"For 60 years, my country, the United States, pursued stability at the expense of democracy in this region here in the Middle East– and we achieved neither. Now, we are taking a different course. We are supporting the democratic aspirations of all people." [usinfo.gov] 

But it looks like sacrificing the freedom and liberty that God Himself has bestowed on humanity for stability is the now the over-riding policy objective of the Bush administration. So much so, in fact, that W. barely batted an eyelash when Egypt's dictator Honsi Mubarak announced on October 29 that he was going to build a few nuclear reactors; only for peaceful purposes, of course.  [NYT]

And that goes for Pakistan as well. It's all very bleak, but I'm sure it'll all work out. When you got the most experienced foreign policy team the world has ever seen running the show, there's no chance Pakistan is going to implode.  Just look at the great success W.'s Surge in having in Iraq!  


Posted by bushmeister0 at 3:41 PM EST
Updated: Tuesday, 6 November 2007 4:04 PM EST
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Monday, 5 November 2007
Musharraf gets away with what the Bermese Junat couldn't.

The WaPo reports:

 "Pakistan's government on Sunday executed a nationwide crackdown on the political opposition, the news media and the courts, one day after President Pervez Musharraf imposed emergency rule and suspended the constitution. Police throughout the country raided the homes of opposition party leaders and activists, arresting at least 500."

AP reports:

" . . . Opposition groups put the number of arrests at 3,500. [Musharraf] ousted independent-minded judges, put a stranglehold on independent media and granted sweeping powers to authorities to crush dissent. "

I remember reading a NYT article from October 21 on the possible nightmare scenarios associated with the collapse of Pakistan, and "a senior administration official" is quoted saying that 'instability and political deadlock in Islamabad “is certainly one scenario, but hardly the only one,"' which I thought was pretty telling.

In other words, always look on the bright side of life. 

'We'll be greeted as liberators in Baghdad, the war will only cost a few hundred thousand bucks, the rest will be paid for by Iraqi oil revenue, etc.'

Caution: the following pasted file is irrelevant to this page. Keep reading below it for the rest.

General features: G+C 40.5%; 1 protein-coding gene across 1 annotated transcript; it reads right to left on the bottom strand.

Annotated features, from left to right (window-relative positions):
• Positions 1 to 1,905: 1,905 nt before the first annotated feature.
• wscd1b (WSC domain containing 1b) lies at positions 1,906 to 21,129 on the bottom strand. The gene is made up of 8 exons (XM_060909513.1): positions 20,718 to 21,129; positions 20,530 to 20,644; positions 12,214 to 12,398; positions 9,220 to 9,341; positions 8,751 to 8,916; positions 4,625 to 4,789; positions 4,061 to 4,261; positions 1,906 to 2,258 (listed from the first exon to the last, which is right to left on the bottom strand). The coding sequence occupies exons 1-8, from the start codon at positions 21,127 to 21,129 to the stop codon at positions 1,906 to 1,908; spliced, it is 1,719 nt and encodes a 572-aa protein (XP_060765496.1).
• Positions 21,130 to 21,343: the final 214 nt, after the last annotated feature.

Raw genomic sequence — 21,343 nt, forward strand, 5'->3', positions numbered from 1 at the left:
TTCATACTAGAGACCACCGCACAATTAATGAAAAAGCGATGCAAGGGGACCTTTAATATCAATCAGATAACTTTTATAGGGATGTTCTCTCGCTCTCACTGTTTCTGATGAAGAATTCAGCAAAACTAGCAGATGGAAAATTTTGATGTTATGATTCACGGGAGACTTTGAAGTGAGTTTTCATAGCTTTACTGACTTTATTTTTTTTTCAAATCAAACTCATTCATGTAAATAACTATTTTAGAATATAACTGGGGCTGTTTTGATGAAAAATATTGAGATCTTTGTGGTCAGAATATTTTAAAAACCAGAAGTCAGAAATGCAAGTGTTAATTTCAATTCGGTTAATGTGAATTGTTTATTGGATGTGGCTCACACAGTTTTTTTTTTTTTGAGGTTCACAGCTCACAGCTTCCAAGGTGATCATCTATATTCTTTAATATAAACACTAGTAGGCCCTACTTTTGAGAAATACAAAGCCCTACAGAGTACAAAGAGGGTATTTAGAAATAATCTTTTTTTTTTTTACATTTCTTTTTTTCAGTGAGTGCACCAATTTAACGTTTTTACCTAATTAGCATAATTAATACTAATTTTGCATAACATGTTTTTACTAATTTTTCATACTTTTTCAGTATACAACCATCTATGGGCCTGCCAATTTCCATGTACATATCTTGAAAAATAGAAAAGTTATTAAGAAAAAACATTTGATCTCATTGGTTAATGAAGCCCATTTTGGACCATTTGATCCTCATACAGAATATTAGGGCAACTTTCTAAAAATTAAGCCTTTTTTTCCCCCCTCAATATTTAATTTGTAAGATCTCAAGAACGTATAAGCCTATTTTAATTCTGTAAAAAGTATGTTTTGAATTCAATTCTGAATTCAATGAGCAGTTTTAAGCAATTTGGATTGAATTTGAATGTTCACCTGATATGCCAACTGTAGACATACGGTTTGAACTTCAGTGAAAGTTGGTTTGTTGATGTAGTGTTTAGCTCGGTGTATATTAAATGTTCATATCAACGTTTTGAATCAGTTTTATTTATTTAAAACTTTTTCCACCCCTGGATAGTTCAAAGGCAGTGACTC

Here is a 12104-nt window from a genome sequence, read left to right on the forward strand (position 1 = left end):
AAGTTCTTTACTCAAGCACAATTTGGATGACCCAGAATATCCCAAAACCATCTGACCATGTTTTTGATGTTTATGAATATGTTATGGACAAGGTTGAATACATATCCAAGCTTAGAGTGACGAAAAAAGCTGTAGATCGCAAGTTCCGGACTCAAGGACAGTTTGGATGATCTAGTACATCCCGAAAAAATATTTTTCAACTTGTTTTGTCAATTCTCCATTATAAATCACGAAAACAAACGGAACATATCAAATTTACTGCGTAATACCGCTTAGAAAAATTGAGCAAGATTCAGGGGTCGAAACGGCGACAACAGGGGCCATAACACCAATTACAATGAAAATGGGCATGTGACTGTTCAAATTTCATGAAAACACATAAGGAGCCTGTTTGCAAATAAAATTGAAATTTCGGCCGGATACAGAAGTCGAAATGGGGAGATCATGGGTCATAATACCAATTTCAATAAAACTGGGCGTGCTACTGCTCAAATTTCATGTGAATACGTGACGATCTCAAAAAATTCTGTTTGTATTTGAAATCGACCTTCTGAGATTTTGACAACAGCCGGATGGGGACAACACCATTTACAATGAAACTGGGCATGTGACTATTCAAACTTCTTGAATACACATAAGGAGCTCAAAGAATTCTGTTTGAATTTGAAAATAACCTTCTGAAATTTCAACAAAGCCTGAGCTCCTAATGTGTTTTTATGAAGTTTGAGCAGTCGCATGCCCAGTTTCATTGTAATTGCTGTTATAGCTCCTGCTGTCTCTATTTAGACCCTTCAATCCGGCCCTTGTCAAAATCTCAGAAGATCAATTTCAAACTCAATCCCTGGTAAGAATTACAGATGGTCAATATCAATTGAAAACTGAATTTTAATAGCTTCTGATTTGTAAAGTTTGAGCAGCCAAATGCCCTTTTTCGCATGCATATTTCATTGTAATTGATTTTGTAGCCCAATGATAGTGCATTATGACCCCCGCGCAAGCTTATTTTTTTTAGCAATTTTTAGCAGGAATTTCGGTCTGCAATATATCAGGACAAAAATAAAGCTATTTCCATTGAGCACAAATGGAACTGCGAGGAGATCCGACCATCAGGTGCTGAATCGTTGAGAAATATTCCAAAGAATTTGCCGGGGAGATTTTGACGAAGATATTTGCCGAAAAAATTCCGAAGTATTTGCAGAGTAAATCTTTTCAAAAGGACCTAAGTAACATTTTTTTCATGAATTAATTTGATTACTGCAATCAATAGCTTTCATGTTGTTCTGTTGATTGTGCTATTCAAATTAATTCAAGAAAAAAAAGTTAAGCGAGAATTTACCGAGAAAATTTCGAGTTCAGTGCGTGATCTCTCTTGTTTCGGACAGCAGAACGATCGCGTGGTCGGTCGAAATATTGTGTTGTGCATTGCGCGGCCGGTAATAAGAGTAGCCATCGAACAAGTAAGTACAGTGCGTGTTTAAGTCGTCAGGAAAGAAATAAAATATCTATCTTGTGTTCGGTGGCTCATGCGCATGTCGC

And here we go again . . . From the 9/11 on this administration hasn't had a clue on how to deal with Pakistan, so they've just trusted in Musharraf and his line about how he's the only thing standing between us and Al-Qaeda get hold of the "Islamic bomb" and hope for the best.

Now that he's sic'd the military on the opposition, shut down the very independent media and fired the chief of the Supreme Court -- who was about to rule Musharraf's electionm win invalid -- the administration doesn't have a whole to say.

A few weeks ago when the Burmese Junta was arresting thousands of pro-democracy protesters Bush came down hard issuing sanctions and lots of angry rhetoric. "Monks have been beaten and killed. Thousands of pro-democracy protesters have been arrested. Burma's rulers continue to defy the world's just demands to stop their vicious persecution."

Even Laura Bush got into the act saying the Burmese military's acts of violence against demostrators "shame the military regime." But now when it comes to our good friend Mushy, Sec Def Robert Gates, according to the AP story "suggested that military aid may not be affected because the Bush administration does not want to disrupt its partnership with Pakistan in fighting al-Qaida and other militants."  

And while the administration is focused on the Hindenberg going down in South Asia, there's another fire brewing.

Time reports:   

"Tensions have been building along the Lebanon-Israel border in recent days. The Israeli Army was engaged last week in large-scale military exercises in northern Israel, close to the border with Lebanon, putting into practice the lessons learned from last year's 34-day war against Hizballah." 

While the cats away . . .


Posted by bushmeister0 at 3:09 PM EST
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Sunday, 9 September 2007
Author's note

I'm blogging at Non Sum Dignus these days.  

More of the same but easier to blog at!


Posted by bushmeister0 at 7:24 PM EDT
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Friday, 17 August 2007
Tora tora Bora!
Topic: War on Terror

It looks like we're back at Tora Bora again. You all remember Tora Bora, that's where Rummy, OBL and the suvinving Talibs get away in 2002. Rummy was so hell-bent on getting all our military equipment and personnell to the Persian Gulf that he sort of forgot about winning the war he was fighting before starting another one.  

Eurasia Insight reports:

"The offensive at Tora Bora began with air strikes launched on August 14 by U.S.-led coalition aircraft. Radio Free Afghanistan’s corresponent Daud Wafa traveled to the Pacheragam district of Nangarhar Province, south of Jalalabad, to speak with some of those displaced by the fighting. A villager forced from his home in the area, Allah Dad, tells Wafa that the coalition ground and air operations have been incessant.

'Planes are flying over during the night,' Allah Dad says. 'We can see the U.S. troops coming and going during the daylight hours.'"